What's in a Name?
WHAT’S IN A NAME? (Le Prenom). Starring Patrick Bruel, Charles Berling, Judith El Zein, Guillaume de Tonquedec, and Valerie Benguigui. Directed by Alexandre de La Patelliere and Matthieu Delaporte. Rated M (Coarse language and sex scenes). 110 min.
This sub-titled, French-Belgian comedy is a film of the play, “Le Prenom”, by the two directors of the film who also wrote it. It was awarded two Cesar Awards in 2012 for Best Supporting Actor (Guillaume de Tonquedec) and Best Supporting Actress (Valerie Benguigui).
Billed as a farce, the film finds its laughter in situations that the characters create for themselves. Farce has plots in which the people involved get caught in circumstances that are compromising. It has definite set rules in which the characters lie to save face, and their lies compound the situation. All works out well in the end, but along the way, moral dignity is usually lost. No country is better than France is creating really good farcical comedy that pays homage to these rules.
After a quick introduction to all the key players, the movie zeroes in on the apartment of a pretentiously up-tight Literature Professor at the Sorbonne, Pierre (Charles Berling), and his disillusioned, primary-school teacher wife, Elisabeth (Valerie Benguigui). The two of them are rushing to prepare dinner for their guests, who include Elisabeth’s brother, Vincent (Patrick Bruel) who is a self-absorbed, glamorous real estate agent, and Elisabeth’s childhood friend, Claude (Guillaume de Tonquedec), who is a sensitive classical trombonist, who everyone secretly perceives as gay. Vincent arrives for dinner, and the four of them wait for Anna (Judith El Zein), Vincent’s pregnant partner. While waiting for Anna, Vincent takes the opportunity to announce the name of the baby he is expecting with her. The choice of name offends everyone, and complications become more intense as the evening progresses.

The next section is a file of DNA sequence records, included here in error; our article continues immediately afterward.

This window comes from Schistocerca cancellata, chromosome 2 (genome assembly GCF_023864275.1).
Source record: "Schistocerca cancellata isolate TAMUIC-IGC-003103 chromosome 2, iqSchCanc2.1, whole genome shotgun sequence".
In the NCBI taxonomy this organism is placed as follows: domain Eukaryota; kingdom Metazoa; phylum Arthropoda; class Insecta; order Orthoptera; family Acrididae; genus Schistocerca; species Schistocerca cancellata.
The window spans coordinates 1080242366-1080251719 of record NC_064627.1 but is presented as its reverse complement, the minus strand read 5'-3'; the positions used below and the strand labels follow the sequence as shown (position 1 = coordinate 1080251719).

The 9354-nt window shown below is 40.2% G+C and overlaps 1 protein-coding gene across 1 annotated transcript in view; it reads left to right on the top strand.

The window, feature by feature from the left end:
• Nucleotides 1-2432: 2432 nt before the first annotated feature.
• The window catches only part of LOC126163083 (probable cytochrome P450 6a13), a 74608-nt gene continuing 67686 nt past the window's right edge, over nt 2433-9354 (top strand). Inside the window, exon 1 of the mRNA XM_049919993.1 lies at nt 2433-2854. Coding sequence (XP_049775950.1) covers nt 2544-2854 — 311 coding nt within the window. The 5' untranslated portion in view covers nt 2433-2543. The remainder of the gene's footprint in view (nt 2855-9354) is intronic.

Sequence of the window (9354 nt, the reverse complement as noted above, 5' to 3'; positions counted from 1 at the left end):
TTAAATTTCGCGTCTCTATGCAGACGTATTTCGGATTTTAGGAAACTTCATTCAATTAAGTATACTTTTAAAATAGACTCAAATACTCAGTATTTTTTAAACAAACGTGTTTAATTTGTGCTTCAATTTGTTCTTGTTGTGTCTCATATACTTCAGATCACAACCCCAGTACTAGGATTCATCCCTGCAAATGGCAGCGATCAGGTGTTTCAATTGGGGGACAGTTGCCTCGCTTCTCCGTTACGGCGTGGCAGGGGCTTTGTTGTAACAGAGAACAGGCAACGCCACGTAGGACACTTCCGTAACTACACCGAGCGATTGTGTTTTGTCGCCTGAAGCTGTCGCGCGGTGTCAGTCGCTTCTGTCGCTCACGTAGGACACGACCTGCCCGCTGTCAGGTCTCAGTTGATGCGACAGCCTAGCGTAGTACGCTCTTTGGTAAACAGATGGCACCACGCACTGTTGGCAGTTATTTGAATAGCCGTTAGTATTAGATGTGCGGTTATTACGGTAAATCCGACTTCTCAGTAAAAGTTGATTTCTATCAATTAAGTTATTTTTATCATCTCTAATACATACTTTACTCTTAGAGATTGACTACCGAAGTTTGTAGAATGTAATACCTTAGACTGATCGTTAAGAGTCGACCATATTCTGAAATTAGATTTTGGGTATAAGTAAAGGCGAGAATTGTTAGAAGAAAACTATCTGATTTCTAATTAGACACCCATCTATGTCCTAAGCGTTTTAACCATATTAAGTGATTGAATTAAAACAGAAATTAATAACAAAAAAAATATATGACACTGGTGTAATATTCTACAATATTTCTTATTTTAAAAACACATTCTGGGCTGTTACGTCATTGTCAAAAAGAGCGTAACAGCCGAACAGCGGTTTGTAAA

Vincent satisfies everyone’s curiosity by saying at the start that he has decided to name the baby, “Adolphe”. Following Vincent’s announcement, it is not long before bickering turns to yelling, and relationships start to fracture when the implications of the name, and its effect on everyone, start to develop. Soon everyone is fighting and hurling personal insults at each other, speaking before thinking, and it is not long before someone is goaded insensitively into confessing having had an illicit affair with an unexpected person (which again is characteristic of French farce). In the ensuing debacle, all of the characters reveal and learn things about themselves, and, as the plot twists and turns, emotional truths create insights into love and friendship. It all works out in the end with the happy birth of a girl, but there is much emotional out-pouring on the way through.
De Tonquedec and Benguigui are wonderful as Claude and Elisabeth. Through the arguments and the fights, we come to learn what has happened to each member of the group since childhood, and we are exposed additionally to the social customs and mores of middle-class living. Each member of the group had secrets they didn’t want to share, and dinner together has pushed them all almost “to the point of no return”, and forced true feelings out into the open.
The film has very witty dialogue. Because everything happens in the one place (the apartment of Pierre and Elisabeth), there is a stage-look to the film, and it is obvious that the movie basically presents us with a film version of a play. The scripting is excellent, however, and the characters deliver their lines with great timing. Vincent’s rational defence of his choice of “Adolphe” is comical and provocative at the same time, and the film’s dialogue moves the movie beyond traditional farce to offer a thoughtful exploration of what lies in the meaning of a name, and an analysis of the frustrations that lie deeply embedded in life’s relationships. Among this group, “neutrality doesn’t exist”.
This is a very good French comedy, and it introduces us to five people who populate their roles with finely-tuned performances. It is a tribute to the film’s effectiveness that after all the bickering, fighting, and revelations, the movie manages to leave you with a quiet sense of comic enjoyment that challenges you thoughtfully as well.
Peter W. Sheehan is associate of the Australian Catholic Office for Film and Broadcasting.
Out July 25th 2013.